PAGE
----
By Mike Welsh

If MediaWatch anchor Paul Barry is right I just may have played a small part in the rise of Pauline Hanson. But I’m getting ahead of myself.
From early 1997, whenever Pauline Hanson stepped off an aircraft in Canberra three AFP officers shadowed her 24/7 until she left the nation’s capital. Back at her home base in Queensland a caravan was set up nearby to house protective security officers to take care of things while she was away.
So elevated was the threat to Oxley’s Independent member’s safety the AFP claimed she had the highest rating of any politician, higher even than the Prime Minister of the day, John Howard, who had decreed the only way to deal with Hansonism was to ignore the founder. But Pauline Hanson is back and this time she’s running the show. There’s something about Pauline.

I first met Pauline Hanson in 1997 while  working as a journalist at Port Macquarie on the NSW Mid North Coast. The local branch of her burgeoning political party One Nation invited her to speak.
Hanson had already proven a security nightmare for organisers at such rallies around Australia, but this was a hard-core ‘Pauline’ crowd.  A good percentage of the retirement village’s population jammed into the Town Hall to hear what the woman who ‘spoke their language’ had to say.
I’d barely stepped into the foyer before being targeted by locals who believed the media had given the country’s most famous fish n chip shop owner a tough time and felt the need to ‘jostle’ our small and startled media pack. Ordinarily my beat didn’t involve pensioner pushing and shoving but on this day it surprisingly morphed into something potentially more dangerous.
While law and order in the normally peaceful and civilised tourist/retirement town was quickly unravelling at the front of the building, Ms Hanson was having problems getting past a small mob of protestors which had invaded the stage door. Meanwhile back in the foyer, things got a bit ‘too close for comfort’ and police gathered up the media party and Ms Hanson and shoved us all through a back door to the safety of back stage thus avoiding being crushed by two opposing angry mobs.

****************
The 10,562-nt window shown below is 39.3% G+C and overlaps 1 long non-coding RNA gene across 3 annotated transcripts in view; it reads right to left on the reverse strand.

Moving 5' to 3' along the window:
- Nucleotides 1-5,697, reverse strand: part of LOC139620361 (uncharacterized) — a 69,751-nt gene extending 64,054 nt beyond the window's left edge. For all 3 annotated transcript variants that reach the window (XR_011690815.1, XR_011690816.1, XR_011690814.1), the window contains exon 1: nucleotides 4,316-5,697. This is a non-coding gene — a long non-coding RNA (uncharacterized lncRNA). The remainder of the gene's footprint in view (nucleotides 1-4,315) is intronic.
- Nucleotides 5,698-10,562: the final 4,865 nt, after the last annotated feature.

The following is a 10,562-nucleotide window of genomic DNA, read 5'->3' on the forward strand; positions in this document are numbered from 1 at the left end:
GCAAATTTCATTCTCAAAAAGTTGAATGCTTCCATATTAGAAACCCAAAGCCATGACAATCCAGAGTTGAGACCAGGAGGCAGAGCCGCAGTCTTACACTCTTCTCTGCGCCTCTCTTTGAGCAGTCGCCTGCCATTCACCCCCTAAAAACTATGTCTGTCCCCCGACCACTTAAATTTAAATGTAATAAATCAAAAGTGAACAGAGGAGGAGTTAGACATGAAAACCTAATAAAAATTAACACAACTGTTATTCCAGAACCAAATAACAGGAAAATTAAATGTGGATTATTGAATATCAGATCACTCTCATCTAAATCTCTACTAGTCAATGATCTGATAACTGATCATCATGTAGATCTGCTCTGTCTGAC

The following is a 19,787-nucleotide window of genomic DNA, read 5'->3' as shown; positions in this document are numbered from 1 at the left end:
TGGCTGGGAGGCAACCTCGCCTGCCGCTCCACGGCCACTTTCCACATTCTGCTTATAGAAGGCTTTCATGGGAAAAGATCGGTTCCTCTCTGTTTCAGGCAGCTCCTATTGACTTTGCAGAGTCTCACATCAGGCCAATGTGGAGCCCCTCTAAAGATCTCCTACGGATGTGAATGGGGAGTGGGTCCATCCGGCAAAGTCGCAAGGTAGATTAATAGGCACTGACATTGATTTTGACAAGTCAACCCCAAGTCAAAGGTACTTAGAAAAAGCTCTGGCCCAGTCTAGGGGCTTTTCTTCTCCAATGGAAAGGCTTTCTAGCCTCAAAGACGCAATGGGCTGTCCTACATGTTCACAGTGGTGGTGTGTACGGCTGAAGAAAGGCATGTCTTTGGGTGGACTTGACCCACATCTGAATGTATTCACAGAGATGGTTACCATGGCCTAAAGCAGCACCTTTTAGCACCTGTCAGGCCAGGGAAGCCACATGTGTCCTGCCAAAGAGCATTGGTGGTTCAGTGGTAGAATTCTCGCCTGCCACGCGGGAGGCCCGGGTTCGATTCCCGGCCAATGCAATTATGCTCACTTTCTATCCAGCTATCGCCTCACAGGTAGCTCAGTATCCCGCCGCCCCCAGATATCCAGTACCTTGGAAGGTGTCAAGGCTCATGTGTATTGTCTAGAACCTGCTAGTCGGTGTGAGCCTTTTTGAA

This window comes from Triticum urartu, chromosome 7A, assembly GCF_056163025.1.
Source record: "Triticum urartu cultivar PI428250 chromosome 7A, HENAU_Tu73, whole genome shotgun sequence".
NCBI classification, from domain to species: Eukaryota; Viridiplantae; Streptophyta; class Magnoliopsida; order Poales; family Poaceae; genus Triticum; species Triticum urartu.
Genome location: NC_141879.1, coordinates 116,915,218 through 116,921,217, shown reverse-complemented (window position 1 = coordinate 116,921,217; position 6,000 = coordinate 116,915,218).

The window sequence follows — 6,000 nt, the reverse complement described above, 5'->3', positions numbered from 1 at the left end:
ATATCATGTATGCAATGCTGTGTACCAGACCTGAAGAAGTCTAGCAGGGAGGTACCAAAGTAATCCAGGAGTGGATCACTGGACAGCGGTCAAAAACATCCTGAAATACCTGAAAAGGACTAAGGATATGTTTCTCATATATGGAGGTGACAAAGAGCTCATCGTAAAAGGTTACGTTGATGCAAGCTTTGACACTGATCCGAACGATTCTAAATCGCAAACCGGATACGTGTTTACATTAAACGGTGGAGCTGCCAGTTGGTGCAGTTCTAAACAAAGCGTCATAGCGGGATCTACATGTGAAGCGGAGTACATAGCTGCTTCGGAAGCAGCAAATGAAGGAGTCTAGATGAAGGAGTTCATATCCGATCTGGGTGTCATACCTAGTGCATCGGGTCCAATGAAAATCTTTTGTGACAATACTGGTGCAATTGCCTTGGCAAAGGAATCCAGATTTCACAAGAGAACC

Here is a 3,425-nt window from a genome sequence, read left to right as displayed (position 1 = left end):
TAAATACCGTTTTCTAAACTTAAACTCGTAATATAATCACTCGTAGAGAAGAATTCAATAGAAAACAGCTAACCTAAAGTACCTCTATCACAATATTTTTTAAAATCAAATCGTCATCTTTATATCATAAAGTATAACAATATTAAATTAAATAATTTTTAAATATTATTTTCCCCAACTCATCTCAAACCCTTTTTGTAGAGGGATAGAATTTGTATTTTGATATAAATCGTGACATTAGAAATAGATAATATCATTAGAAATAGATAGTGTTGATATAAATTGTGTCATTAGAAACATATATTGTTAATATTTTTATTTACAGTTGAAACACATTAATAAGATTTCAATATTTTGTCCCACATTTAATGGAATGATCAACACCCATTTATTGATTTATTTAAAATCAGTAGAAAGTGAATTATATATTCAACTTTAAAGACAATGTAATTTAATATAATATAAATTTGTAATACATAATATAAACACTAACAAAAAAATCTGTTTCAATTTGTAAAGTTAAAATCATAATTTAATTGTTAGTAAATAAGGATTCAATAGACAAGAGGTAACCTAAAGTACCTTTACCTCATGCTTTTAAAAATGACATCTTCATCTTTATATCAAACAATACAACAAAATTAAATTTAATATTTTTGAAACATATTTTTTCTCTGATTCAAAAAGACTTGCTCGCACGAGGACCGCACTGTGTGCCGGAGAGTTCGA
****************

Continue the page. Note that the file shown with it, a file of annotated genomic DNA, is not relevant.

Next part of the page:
Back then Pauline boldly but clumsily proclaimed all manner of things which “had to change in this country”….a song which rang sweet in the ears of a solid section of the community and hit a chord with a another section of the electorate not ready yet to show their “true colours”. While Pauline barked messages which John Howard would later refine into attractive policy and dog whistle his way to an election victory or two, the country became divided over the Red Head from Queensland.
I like Pauline Hanson but apart from being born in the same year as she, we have nothing in common and I don’t share her views. I’ve had her as a guest on my radio shows at least a dozen times on three radio stations and even had her in studio to co-host my 2CC Drive Show in Canberra in early 2012 when she canvassed her small range of issues in her unique style. During that week we dined one evening at one of Civic’s finest eateries where we talked mostly about scone recipes and Tasmanian Real Estate.
News of her “shockjock” debut on 2CC garnered an estimated $200,000 worth of free publicity nationally. Exposure almost useless in Canberra but again proof there was certainly still something about Pauline. The last time I spoke to her was in November 2014 after she had taken back the brand One Nation and was in charge. There was still something about Pauline.
Paul Barry blames the media for the rise and rise of Pauline Hanson, but as the author of The Rise and Rise of Kerry Packer and The Rise and Fall of Alan Bond, the MediaWatch anchor should know better than most that there is something about Pauline. Not John Howard, Tony Abbott, relentless death threats nor a prison term could knock her out of the game. Pauline Hanson cannot and apparently will not, be ignored. In the mid 90s her aim was indigenous Australians, now she has Muslims in her sights and has mainstream media staples like morning TV star Sonya Kruger inadvertently endorsing her extreme views.
Strap yourself in ‘straya…….

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